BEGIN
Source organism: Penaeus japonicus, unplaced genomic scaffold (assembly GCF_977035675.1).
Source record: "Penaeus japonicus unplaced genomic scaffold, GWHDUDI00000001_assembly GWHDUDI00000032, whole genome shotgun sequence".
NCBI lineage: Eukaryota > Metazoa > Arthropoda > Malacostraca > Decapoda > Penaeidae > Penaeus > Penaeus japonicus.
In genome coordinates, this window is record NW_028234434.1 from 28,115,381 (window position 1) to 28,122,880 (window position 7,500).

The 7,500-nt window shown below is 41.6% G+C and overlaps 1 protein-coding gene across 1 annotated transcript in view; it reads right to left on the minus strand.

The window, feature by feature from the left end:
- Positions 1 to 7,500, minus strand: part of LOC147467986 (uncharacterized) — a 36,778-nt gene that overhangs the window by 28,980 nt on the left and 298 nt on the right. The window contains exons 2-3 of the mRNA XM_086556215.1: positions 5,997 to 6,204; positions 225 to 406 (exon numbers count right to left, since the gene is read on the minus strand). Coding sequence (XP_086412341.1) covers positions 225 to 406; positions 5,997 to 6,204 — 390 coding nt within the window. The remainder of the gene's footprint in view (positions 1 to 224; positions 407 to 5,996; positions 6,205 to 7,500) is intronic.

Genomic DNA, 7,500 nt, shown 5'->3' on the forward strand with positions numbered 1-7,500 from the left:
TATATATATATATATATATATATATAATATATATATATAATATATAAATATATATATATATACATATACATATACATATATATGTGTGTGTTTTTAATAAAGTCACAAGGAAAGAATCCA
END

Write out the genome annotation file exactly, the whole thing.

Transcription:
Source organism: Penaeus japonicus, unplaced genomic scaffold (assembly GCF_977035675.1).
Source record: "Penaeus japonicus unplaced genomic scaffold, GWHDUDI00000001_assembly GWHDUDI00000032, whole genome shotgun sequence".
NCBI lineage: Eukaryota > Metazoa > Arthropoda > Malacostraca > Decapoda > Penaeidae > Penaeus > Penaeus japonicus.
In genome coordinates, this window is record NW_028234434.1 from 28,115,381 (window position 1) to 28,122,880 (window position 7,500).

The 7,500-nt window shown below is 41.6% G+C and overlaps 1 protein-coding gene across 1 annotated transcript in view; it reads right to left on the minus strand.

The window, feature by feature from the left end:
- Positions 1 to 7,500, minus strand: part of LOC147467986 (uncharacterized) — a 36,778-nt gene that overhangs the window by 28,980 nt on the left and 298 nt on the right. The window contains exons 2-3 of the mRNA XM_086556215.1: positions 5,997 to 6,204; positions 225 to 406 (exon numbers count right to left, since the gene is read on the minus strand). Coding sequence (XP_086412341.1) covers positions 225 to 406; positions 5,997 to 6,204 — 390 coding nt within the window. The remainder of the gene's footprint in view (positions 1 to 224; positions 407 to 5,996; positions 6,205 to 7,500) is intronic.

Genomic DNA, 7,500 nt, shown 5'->3' on the forward strand with positions numbered 1-7,500 from the left:
TATATATATATATATATATATATATAATATATATATATAATATATAAATATATATATATATACATATACATATACATATATATGTGTGTGTTTTTAATAAAGTCACAAGGAAAGAATCCA